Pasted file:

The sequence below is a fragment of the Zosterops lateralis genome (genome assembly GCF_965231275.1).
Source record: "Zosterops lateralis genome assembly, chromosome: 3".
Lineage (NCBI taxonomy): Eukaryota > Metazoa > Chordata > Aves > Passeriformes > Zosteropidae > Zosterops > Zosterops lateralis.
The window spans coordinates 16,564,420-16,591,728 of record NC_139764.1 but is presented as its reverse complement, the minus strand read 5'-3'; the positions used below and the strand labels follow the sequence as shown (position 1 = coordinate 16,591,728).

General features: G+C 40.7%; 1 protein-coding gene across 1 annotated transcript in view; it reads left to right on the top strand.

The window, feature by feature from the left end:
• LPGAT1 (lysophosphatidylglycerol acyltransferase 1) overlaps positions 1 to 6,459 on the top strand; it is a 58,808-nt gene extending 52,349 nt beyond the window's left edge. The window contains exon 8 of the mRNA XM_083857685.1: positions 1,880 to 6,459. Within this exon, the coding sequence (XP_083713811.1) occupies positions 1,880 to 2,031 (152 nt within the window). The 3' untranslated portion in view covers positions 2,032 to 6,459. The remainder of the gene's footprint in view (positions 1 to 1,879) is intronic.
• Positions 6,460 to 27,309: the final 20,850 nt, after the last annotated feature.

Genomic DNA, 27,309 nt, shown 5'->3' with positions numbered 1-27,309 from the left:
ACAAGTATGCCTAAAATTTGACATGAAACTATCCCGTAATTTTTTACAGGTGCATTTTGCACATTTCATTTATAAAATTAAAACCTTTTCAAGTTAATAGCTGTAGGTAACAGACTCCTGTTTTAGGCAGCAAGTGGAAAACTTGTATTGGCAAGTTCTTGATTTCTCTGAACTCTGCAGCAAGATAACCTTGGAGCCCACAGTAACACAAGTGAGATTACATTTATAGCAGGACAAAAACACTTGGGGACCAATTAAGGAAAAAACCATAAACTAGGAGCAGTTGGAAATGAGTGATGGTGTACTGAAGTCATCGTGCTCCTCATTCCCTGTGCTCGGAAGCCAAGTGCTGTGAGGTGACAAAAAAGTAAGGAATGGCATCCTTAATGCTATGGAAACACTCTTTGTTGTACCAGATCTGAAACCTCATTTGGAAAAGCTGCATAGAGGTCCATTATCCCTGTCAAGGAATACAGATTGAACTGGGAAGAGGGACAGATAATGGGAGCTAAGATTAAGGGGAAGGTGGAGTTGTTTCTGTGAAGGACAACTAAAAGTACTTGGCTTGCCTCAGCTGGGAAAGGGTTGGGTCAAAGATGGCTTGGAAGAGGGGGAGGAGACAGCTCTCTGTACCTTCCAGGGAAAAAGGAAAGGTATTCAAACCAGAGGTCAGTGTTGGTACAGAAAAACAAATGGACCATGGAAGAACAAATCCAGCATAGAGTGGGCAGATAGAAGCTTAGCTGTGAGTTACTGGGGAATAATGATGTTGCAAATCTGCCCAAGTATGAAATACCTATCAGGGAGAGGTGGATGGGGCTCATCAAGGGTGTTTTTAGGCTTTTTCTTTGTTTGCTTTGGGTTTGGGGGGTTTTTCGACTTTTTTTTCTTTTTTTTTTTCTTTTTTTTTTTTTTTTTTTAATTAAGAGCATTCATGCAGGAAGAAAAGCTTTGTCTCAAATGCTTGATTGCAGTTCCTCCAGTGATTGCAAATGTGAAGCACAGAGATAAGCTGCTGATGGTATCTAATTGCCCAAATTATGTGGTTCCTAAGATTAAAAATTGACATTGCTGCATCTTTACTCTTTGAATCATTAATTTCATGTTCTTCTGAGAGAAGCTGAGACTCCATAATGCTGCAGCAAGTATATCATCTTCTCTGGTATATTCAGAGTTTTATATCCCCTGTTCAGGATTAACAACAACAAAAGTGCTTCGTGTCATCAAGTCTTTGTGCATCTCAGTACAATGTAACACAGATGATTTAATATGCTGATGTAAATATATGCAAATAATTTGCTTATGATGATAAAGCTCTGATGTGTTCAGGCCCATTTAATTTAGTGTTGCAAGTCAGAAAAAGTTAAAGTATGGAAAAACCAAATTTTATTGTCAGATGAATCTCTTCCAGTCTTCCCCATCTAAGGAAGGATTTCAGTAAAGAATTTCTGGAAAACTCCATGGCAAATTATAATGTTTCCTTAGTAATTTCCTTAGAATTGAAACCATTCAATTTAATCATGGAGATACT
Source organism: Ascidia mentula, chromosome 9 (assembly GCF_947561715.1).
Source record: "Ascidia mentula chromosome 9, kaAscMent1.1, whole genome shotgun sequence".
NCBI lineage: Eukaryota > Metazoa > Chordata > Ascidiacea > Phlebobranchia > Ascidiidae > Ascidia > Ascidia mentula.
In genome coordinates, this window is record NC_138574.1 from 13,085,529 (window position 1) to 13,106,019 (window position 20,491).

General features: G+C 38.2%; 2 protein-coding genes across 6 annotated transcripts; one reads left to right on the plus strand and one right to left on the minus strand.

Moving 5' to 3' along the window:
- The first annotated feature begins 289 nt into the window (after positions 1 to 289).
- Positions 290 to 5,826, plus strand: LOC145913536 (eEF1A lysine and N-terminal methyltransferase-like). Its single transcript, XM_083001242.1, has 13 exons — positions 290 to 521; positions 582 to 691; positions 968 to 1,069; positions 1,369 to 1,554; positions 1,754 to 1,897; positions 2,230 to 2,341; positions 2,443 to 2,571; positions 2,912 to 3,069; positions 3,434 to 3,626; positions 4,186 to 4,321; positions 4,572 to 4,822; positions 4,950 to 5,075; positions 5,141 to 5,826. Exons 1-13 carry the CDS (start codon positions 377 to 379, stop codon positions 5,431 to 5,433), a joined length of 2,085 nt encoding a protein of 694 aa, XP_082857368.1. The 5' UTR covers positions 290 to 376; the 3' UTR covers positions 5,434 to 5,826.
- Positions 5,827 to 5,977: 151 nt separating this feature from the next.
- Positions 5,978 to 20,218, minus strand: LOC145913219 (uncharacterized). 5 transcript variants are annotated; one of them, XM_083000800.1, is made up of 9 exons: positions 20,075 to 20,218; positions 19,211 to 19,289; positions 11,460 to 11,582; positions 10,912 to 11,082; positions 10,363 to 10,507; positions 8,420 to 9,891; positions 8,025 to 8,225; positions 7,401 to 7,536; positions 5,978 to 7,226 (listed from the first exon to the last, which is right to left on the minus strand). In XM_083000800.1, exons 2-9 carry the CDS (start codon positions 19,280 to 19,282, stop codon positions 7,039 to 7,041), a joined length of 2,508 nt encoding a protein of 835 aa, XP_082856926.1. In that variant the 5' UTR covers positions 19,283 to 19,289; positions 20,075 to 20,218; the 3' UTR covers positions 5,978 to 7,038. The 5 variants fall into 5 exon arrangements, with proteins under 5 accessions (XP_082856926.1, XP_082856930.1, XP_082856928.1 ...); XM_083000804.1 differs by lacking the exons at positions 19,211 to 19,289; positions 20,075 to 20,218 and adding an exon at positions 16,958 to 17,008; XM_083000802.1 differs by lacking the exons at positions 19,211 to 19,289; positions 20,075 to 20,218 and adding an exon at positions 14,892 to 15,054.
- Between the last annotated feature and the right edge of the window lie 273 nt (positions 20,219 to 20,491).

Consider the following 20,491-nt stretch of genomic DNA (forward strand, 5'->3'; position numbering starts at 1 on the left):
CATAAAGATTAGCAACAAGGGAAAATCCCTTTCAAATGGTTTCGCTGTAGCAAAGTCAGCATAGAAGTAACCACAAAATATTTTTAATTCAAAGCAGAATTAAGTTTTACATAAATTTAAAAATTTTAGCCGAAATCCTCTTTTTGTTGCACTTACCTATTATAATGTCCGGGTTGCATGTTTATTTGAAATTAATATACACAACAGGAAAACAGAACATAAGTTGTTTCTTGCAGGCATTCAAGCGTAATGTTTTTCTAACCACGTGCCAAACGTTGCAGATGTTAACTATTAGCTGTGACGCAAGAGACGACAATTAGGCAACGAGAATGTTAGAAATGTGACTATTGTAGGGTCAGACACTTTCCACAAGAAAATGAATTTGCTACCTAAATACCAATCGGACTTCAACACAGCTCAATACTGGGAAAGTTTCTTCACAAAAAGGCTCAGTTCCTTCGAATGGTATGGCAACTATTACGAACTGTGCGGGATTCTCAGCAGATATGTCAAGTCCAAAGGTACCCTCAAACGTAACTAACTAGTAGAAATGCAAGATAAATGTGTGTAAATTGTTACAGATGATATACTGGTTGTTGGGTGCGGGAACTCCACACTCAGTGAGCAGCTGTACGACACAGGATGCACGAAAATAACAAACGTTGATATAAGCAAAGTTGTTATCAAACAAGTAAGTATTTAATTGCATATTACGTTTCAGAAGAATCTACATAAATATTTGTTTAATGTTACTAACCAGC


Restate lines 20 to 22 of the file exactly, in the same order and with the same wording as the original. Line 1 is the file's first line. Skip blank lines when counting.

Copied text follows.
- Positions 5,978 to 20,218, minus strand: LOC145913219 (uncharacterized). 5 transcript variants are annotated; one of them, XM_083000800.1, is made up of 9 exons: positions 20,075 to 20,218; positions 19,211 to 19,289; positions 11,460 to 11,582; positions 10,912 to 11,082; positions 10,363 to 10,507; positions 8,420 to 9,891; positions 8,025 to 8,225; positions 7,401 to 7,536; positions 5,978 to 7,226 (listed from the first exon to the last, which is right to left on the minus strand). In XM_083000800.1, exons 2-9 carry the CDS (start codon positions 19,280 to 19,282, stop codon positions 7,039 to 7,041), a joined length of 2,508 nt encoding a protein of 835 aa, XP_082856926.1. In that variant the 5' UTR covers positions 19,283 to 19,289; positions 20,075 to 20,218; the 3' UTR covers positions 5,978 to 7,038. The 5 variants fall into 5 exon arrangements, with proteins under 5 accessions (XP_082856926.1, XP_082856930.1, XP_082856928.1 ...); XM_083000804.1 differs by lacking the exons at positions 19,211 to 19,289; positions 20,075 to 20,218 and adding an exon at positions 16,958 to 17,008; XM_083000802.1 differs by lacking the exons at positions 19,211 to 19,289; positions 20,075 to 20,218 and adding an exon at positions 14,892 to 15,054.
- Between the last annotated feature and the right edge of the window lie 273 nt (positions 20,219 to 20,491).

Consider the following 20,491-nt stretch of genomic DNA (forward strand, 5'->3'; position numbering starts at 1 on the left):